What Causes a Root Canal Infection?
Some level of tooth decay is a reality of life. Over time, enamel wear and dietary factors increase the likelihood that you will experience one or more cavities. When cavities are treated promptly, there is little risk that the decay will reach the more sensitive areas of a tooth, like the layer of dentin or pulp chamber.
Untreated cavities can spread deep into the tooth where, eventually, it reaches the pulp chamber. This is one reason why regular cleanings and checkups are critical to preventing root canal infections.
Loose fillings can also lead to a root canal infection. Decay can form under a filling, where it eventually reaches the inner layers of the tooth. Trauma can also create chips or cracks that leave a tooth vulnerable to a root canal infection.
Root Canal Infection Symptoms
The sudden onset of pain is a common symptom of a root canal infection. Once bacteria reach the pulp chamber, the sensitive inner tissue will begin to swell. Since there is no room for the tissue to spread to, pressure increases, and the sensitive tooth nerves become inflamed. A root canal infection may also result in gum tissue swelling and pain that radiates from the tooth to the jaw or ears. If you experience the sudden onset of pain near a tooth, call our office immediately.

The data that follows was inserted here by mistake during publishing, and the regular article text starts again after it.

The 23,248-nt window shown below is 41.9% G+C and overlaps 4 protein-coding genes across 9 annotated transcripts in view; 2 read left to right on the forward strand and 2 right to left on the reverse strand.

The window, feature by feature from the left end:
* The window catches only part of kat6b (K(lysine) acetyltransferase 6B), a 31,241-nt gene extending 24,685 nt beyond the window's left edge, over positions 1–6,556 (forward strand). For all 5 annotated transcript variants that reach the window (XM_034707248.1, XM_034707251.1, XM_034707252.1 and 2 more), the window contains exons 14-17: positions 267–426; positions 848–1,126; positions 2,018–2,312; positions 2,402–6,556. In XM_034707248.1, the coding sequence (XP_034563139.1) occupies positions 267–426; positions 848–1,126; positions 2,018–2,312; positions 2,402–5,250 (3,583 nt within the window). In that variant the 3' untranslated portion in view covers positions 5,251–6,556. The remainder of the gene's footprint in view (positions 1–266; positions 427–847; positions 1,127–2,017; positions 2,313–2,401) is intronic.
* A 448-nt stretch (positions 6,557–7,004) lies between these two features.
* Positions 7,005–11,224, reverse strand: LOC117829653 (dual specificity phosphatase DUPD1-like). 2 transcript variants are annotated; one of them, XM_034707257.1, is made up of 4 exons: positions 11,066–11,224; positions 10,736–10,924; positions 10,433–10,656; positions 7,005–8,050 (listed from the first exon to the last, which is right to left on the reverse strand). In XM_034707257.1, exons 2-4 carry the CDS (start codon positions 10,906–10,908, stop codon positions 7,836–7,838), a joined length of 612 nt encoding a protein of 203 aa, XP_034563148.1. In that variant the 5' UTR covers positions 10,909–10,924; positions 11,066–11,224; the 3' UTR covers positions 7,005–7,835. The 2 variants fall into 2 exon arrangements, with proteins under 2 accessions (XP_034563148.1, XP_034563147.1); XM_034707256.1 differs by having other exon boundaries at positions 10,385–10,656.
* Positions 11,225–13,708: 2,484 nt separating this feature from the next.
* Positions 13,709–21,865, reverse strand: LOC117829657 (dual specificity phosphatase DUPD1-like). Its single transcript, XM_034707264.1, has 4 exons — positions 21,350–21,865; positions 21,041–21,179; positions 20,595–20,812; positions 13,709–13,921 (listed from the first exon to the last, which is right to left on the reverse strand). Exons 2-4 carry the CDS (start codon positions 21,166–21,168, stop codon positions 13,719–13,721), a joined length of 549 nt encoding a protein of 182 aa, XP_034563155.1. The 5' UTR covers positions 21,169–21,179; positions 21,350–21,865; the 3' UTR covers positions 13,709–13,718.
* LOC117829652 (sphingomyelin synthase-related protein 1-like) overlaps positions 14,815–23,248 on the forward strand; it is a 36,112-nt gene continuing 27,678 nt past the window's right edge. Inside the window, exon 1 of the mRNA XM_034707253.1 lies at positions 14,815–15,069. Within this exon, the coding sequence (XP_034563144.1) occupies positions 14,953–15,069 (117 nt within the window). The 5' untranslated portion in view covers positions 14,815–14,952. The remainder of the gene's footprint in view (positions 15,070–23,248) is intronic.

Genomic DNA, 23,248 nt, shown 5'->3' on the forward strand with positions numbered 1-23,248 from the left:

Root Canal Procedure Overview
Once one of our doctors has used digital x-rays and other forms of advanced imaging to diagnose the presence of a root canal infection, your treatment will begin. Our dentists are always mindful of your comfort. In addition to local anesthesia that fully numbs your tooth, our office offers nitrous oxide and oral sedation. Both options place patients in a deep state of relaxation throughout their dental procedure.
Once you are comfortable, a small access hole will be drilled in the top of your tooth. Special tools will be used to remove infected tissue. Once the tooth is completely free of bacteria, a special material called gutta percha is used to fill the root canals and pulp chamber. To seal the hole that was drilled, a filling is placed. Within a short period of time after your root canal, a final inlay, onlay, or dental crown may be fitted to restore strength and structure to your tooth.
Following your treatment, mild discomfort is to be expected. Most pain can be managed with over-the-counter medications. Until your final restoration is placed, patients should take care to not place too much pressure on the tooth. You will be given detailed recovery guidelines that are to be followed closely.
If you experience a sudden spike in pain in the days following your root canal, let our office know. Although rare, inner-tooth infections can return. Once your tooth has healed, patients should take care to prevent serious infections by practicing good oral hygiene habits and visiting our office twice a year for cleanings and checkups.